Depression Treatment: Poor Sleep in Patients With Multiple Sclerosis.

Poor sleep in patients with multiple sclerosis.

Filed under: Depression Treatment

PLoS One. 2012; 7(11): e49996
Bøe Lunde HM, Aae TF, Indrevåg W, Aarseth J, Bjorvatn B, Myhr KM, Bø L

Poor sleep is a frequent symptom in patients with multiple sclerosis (MS). Sleep may be influenced by MS-related symptoms and adverse effects from immunotherapy and symptomatic medications. We aimed to study the prevalence of poor sleep and the influence of socio-demographic and clinical factors on sleep quality in MS- patients.A total of 90 MS patients and 108 sex-and age- matched controls were included in a questionnaire survey. Sleep complaints were evaluated by Pittsburgh Sleep Quality Index (PSQI) and a global PSQI score was used to separate good sleepers (?5) from poor sleepers (>5). Excessive daytime sleepiness, the use of immunotherapy and antidepressant drugs, symptoms of pain, depression, fatigue and MS-specific health related quality of life were registered. Results were compared between patients and controls and between good and poor sleepers among MS patients.MS patients reported a higher mean global PSQI score than controls (8.6 vs. 6.3, p?=?0.001), and 67.1% of the MS patients compared to 43.9% of the controls (p?=?0.002) were poor sleepers. Pain (p?=?0.02), fatigue (p?=?0.001), depression (p?=?0.01) and female gender (p?=?0.04) were associated with sleep disturbance. Multivariate analyses showed that female gender (p?=?0.02), use of immunotherapy (p?=?005) and a high psychological burden of MS (p?=?0.001) were associated with poor sleep among MS patients.Poor sleep is common in patients with MS. Early identification and treatment of modifiable risk factors may improve sleep and quality of life in MS.
HubMed – depression

 

Mental health literacy of depression: gender differences and attitudinal antecedents in a representative british sample.

Filed under: Depression Treatment

PLoS One. 2012; 7(11): e49779
Swami V

Poor mental health literacy and negative attitudes toward individuals with mental health disorders may impede optimal help-seeking for symptoms of mental ill-health. The present study examined the ability to recognize cases of depression as a function of respondent and target gender, as well as individual psychological differences in attitudes toward persons with depression.In a representative British general population survey, the ability to correctly recognize vignettes of depression was assessed among 1,218 adults. Respondents also rated the vignettes along a number of attitudinal dimensions and completed measures of attitudes toward seeking psychological help, psychiatric skepticism, and anti-scientific attitudes.There were significant differences in the ability to correctly identify cases of depression as a function of respondent and target gender. Respondents were more likely to indicate that a male vignette did not suffer from a mental health disorder compared to a female vignette, and women were more likely than men to indicate that the male vignette suffered from a mental health disorder. Attitudes toward persons with depression were associated with attitudes toward seeking psychological help, psychiatric skepticism, and anti-scientific attitudes.Initiatives that consider the impact of gender stereotypes as well as individual differences may enhance mental health literacy, which in turn is associated with improved help-seeking behaviors for symptoms of mental ill-health.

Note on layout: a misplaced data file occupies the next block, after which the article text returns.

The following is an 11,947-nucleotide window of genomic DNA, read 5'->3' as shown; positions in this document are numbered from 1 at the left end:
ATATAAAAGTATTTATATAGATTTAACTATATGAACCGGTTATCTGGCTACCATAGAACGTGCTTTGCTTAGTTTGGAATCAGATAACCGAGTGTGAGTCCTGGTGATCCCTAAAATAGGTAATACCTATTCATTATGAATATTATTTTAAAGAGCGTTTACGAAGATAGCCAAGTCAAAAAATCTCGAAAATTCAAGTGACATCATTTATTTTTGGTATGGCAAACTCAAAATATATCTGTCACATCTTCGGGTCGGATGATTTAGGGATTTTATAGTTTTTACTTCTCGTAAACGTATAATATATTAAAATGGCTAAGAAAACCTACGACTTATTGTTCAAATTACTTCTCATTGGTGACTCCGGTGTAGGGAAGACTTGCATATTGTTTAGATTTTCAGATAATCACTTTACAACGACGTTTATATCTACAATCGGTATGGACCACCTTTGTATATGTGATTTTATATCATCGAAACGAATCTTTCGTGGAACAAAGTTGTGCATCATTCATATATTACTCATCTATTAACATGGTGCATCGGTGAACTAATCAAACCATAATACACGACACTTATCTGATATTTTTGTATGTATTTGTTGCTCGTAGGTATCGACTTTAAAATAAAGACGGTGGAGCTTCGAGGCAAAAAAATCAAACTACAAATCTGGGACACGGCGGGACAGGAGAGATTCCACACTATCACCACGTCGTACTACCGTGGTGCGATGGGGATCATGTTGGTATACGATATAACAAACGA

HubMed – depression

 

Duloxetine in affective disorders: a naturalistic study on psychiatric and medical comorbidity, use in association and tolerability across different age groups.

Filed under: Depression Treatment

Clin Pract Epidemiol Ment Health. 2012; 8: 120-5
Dell’osso B, Camuri G, Dobrea C, Buoli M, Serati M, Altamura AC

Duloxetine, a selective serotonin and norepinephrine reuptake inhibitor (SNRI), is currently approved in many countries for the treatment of Major Depressive Disorder (MDD) and Generalized Anxiety Disorder (GAD). The present naturalistic study was aimed to investigate tolerability of Duloxetine in a sample of patients with affective disorders and psychiatric/medical comorbidity, comparing tolerability in monotherapy versus polytherapy and across different age groups.The sample included 165 patients, affected by anxiety and/or mood disorders with or without comorbidity, who had been taken Duloxetine for at least 1 month. Sample variables were collected through a retrospective chart review.Most common primary diagnoses were MDD (49.1 %), Bipolar Disorder (BD) (15.7 %) and GAD (5.5%). The 40 % of the sample had psychiatric comorbidity: in particular, anxiety disorders (15.8 %) (GAD 7.9%, Panic Disorder -PD- 7.3%) and personality disorders (9.1%) as the most frequent ones. With respect to medical comorbidities (68% of the sample), hypertension (12.1%) and diabetes (7.3%) were the most common ones. Mean duration of treatment and dosage of Duloxetine were, respectively, 11 months (± 9.1) and 70 mg/day (± 28.6). The 68 % of the sample received Duloxetine in association with other drugs. Minor side-effects, in particular drowsiness and gastrointestinal problems, were reported by 15 % of the sample. No difference in terms of tolerability across distinct groups, divided on the basis of mono- vs polytherapy as well as of different age, was found.Duloxetine, mostly administered in patients with affective disorders with psychiatric/ medical comorbidity and in association with other drugs, appeared to be well tolerated, showing limited rates of side effects of mild intensity. Further naturalistic studies are warranted to confirm present results.
HubMed – depression

 

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